Sunday, 1 May 2011

Things I Learned On scAIRcrows - Part Two


I'm doing the final clean up on the picture cut of scAIRcrows now. Seven of eleven scenes now are locked and won't change anymore. This might contradict things I said in the past re. number of scenes being locked but reason for that is, I thought scenes were locked when they weren't because the audio was so crap that I had no choice but to recut.

And as I'm doing these fixes, I realise how important coverage is. This kinda goes back to a previous blog where I mentioned that I was a much more confident writer than a director. You watch films and you notice (or don't) all the edits that happen in a scene - I've paying a lot more attention to this since deciding to start making films. But one thing I have trouble understanding is the need to have so many edits.

Most of the scenes on scAIRcrows were fairly well covered considering the time restraints we had- in most cases we shot between 5 and 7 angles per line of dialogue. Not as much as I think features shoot, looking at the variations in shots they have, but enough to give myself options. Despite doing that, I'd say about 40% of the film uses the wide, everyone in shot, angles. Because when I did jump around for close ups, a lot of it felt forced, it really did feel like I'd just been given this editing software and just wanted to make cuts for the pure hell of it. So I scaled back on that and there's three shots in the film that I can recall that last a good 35-40 seconds which doesn't sound too long but watch a random film and see how often shots hold for more than say, 10 seconds... But I thought it was much more interesting and natural to just leave the shot running. I don't know whether people are so used to seeing cuts all over the place that these moments might seem jarring - I hope not. But they felt right.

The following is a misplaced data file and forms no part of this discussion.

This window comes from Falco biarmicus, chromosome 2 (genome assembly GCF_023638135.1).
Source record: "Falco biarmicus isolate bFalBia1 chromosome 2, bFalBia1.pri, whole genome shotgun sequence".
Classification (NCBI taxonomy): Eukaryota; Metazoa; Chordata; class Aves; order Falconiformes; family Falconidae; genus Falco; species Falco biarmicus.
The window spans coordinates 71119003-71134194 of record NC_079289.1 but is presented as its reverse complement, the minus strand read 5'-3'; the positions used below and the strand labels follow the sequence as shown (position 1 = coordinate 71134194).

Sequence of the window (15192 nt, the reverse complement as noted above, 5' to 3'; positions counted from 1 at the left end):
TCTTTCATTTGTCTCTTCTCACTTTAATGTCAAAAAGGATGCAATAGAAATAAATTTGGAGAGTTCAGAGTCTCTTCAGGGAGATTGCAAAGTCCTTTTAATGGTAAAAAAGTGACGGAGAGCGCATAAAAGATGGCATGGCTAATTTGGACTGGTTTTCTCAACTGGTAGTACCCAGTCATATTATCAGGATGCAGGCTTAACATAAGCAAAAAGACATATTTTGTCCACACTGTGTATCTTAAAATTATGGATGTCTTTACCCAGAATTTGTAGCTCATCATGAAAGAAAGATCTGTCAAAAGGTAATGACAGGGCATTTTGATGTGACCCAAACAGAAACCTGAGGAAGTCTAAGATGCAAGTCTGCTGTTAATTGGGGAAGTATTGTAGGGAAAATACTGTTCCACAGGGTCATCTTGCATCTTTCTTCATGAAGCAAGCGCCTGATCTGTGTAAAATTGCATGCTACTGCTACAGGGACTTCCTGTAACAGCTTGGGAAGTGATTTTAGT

But, coverage has presented another use for me and that is to fix errors! If someone trips over a line, cut to a different angle, cut back when they've gotten over it. If there's an unwelcome noise (kids, sirens, rugby players) - cut away from the noise, come back when it's gone. Continuity error? Cut away from it, cut back when it's less prominent.

I realise that coverage is there for dramatic effect and I guess, in some respects, visual variation but I think it also holds a valuable technical gift that shouldn't be underestimated. It's saved me from a few seemingly dead ends and I actually surprise myself that I got so many angles - I certainly weren't thinking of how badly I might need them later on! And it's the one thing I hate about shooting. Doing things again and again and again, over and over. It's mentally draining and at the time, you just wanna be shot of these angles and just DO SOMETHING ELSE!

But, persevering pays off and I'm thanking my past self now!

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